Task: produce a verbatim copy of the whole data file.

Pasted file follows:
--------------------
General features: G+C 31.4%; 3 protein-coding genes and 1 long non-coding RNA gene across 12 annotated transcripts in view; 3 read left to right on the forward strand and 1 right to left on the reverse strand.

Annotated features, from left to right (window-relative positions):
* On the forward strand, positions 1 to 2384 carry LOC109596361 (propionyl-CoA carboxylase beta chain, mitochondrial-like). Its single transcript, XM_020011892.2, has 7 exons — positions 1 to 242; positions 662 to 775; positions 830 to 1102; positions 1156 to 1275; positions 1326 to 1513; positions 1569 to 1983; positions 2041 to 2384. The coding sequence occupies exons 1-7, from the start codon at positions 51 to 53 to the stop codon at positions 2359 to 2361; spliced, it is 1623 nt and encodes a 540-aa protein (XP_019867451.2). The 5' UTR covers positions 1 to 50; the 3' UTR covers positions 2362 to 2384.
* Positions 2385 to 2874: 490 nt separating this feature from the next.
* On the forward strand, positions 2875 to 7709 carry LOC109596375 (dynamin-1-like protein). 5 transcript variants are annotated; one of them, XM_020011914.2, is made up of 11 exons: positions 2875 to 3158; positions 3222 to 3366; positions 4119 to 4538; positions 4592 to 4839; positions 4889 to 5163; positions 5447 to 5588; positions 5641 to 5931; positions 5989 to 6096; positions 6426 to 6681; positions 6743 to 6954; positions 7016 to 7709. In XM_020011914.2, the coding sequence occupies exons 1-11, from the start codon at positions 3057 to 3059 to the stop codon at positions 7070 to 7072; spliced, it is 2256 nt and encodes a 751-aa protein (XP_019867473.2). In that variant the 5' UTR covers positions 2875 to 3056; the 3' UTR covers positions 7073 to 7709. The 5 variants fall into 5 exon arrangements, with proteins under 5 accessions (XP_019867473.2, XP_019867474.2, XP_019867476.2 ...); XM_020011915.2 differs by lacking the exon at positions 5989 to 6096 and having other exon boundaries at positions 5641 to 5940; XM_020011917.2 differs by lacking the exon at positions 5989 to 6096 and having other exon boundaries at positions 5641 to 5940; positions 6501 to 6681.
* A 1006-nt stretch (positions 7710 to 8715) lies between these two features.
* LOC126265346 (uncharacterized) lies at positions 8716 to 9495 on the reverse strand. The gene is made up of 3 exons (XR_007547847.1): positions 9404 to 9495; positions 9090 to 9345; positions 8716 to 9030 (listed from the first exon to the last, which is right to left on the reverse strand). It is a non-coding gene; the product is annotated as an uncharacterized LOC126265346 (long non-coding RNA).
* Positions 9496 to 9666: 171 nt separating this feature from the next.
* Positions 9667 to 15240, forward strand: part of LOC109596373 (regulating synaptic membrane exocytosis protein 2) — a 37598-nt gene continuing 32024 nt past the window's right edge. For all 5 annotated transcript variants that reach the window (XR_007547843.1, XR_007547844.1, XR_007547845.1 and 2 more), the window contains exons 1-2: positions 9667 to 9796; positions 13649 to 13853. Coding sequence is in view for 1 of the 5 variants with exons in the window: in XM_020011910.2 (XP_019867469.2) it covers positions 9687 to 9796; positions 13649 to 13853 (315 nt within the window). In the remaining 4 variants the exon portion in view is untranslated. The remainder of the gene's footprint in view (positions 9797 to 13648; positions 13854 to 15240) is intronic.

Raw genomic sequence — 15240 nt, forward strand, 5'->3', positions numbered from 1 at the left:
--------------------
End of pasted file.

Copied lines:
General features: G+C 31.4%; 3 protein-coding genes and 1 long non-coding RNA gene across 12 annotated transcripts in view; 3 read left to right on the forward strand and 1 right to left on the reverse strand.

Annotated features, from left to right (window-relative positions):
* On the forward strand, positions 1 to 2384 carry LOC109596361 (propionyl-CoA carboxylase beta chain, mitochondrial-like). Its single transcript, XM_020011892.2, has 7 exons — positions 1 to 242; positions 662 to 775; positions 830 to 1102; positions 1156 to 1275; positions 1326 to 1513; positions 1569 to 1983; positions 2041 to 2384. The coding sequence occupies exons 1-7, from the start codon at positions 51 to 53 to the stop codon at positions 2359 to 2361; spliced, it is 1623 nt and encodes a 540-aa protein (XP_019867451.2). The 5' UTR covers positions 1 to 50; the 3' UTR covers positions 2362 to 2384.
* Positions 2385 to 2874: 490 nt separating this feature from the next.
* On the forward strand, positions 2875 to 7709 carry LOC109596375 (dynamin-1-like protein). 5 transcript variants are annotated; one of them, XM_020011914.2, is made up of 11 exons: positions 2875 to 3158; positions 3222 to 3366; positions 4119 to 4538; positions 4592 to 4839; positions 4889 to 5163; positions 5447 to 5588; positions 5641 to 5931; positions 5989 to 6096; positions 6426 to 6681; positions 6743 to 6954; positions 7016 to 7709. In XM_020011914.2, the coding sequence occupies exons 1-11, from the start codon at positions 3057 to 3059 to the stop codon at positions 7070 to 7072; spliced, it is 2256 nt and encodes a 751-aa protein (XP_019867473.2). In that variant the 5' UTR covers positions 2875 to 3056; the 3' UTR covers positions 7073 to 7709. The 5 variants fall into 5 exon arrangements, with proteins under 5 accessions (XP_019867473.2, XP_019867474.2, XP_019867476.2 ...); XM_020011915.2 differs by lacking the exon at positions 5989 to 6096 and having other exon boundaries at positions 5641 to 5940; XM_020011917.2 differs by lacking the exon at positions 5989 to 6096 and having other exon boundaries at positions 5641 to 5940; positions 6501 to 6681.
* A 1006-nt stretch (positions 7710 to 8715) lies between these two features.
* LOC126265346 (uncharacterized) lies at positions 8716 to 9495 on the reverse strand. The gene is made up of 3 exons (XR_007547847.1): positions 9404 to 9495; positions 9090 to 9345; positions 8716 to 9030 (listed from the first exon to the last, which is right to left on the reverse strand). It is a non-coding gene; the product is annotated as an uncharacterized LOC126265346 (long non-coding RNA).
* Positions 9496 to 9666: 171 nt separating this feature from the next.
* Positions 9667 to 15240, forward strand: part of LOC109596373 (regulating synaptic membrane exocytosis protein 2) — a 37598-nt gene continuing 32024 nt past the window's right edge. For all 5 annotated transcript variants that reach the window (XR_007547843.1, XR_007547844.1, XR_007547845.1 and 2 more), the window contains exons 1-2: positions 9667 to 9796; positions 13649 to 13853. Coding sequence is in view for 1 of the 5 variants with exons in the window: in XM_020011910.2 (XP_019867469.2) it covers positions 9687 to 9796; positions 13649 to 13853 (315 nt within the window). In the remaining 4 variants the exon portion in view is untranslated. The remainder of the gene's footprint in view (positions 9797 to 13648; positions 13854 to 15240) is intronic.

Raw genomic sequence — 15240 nt, forward strand, 5'->3', positions numbered from 1 at the left: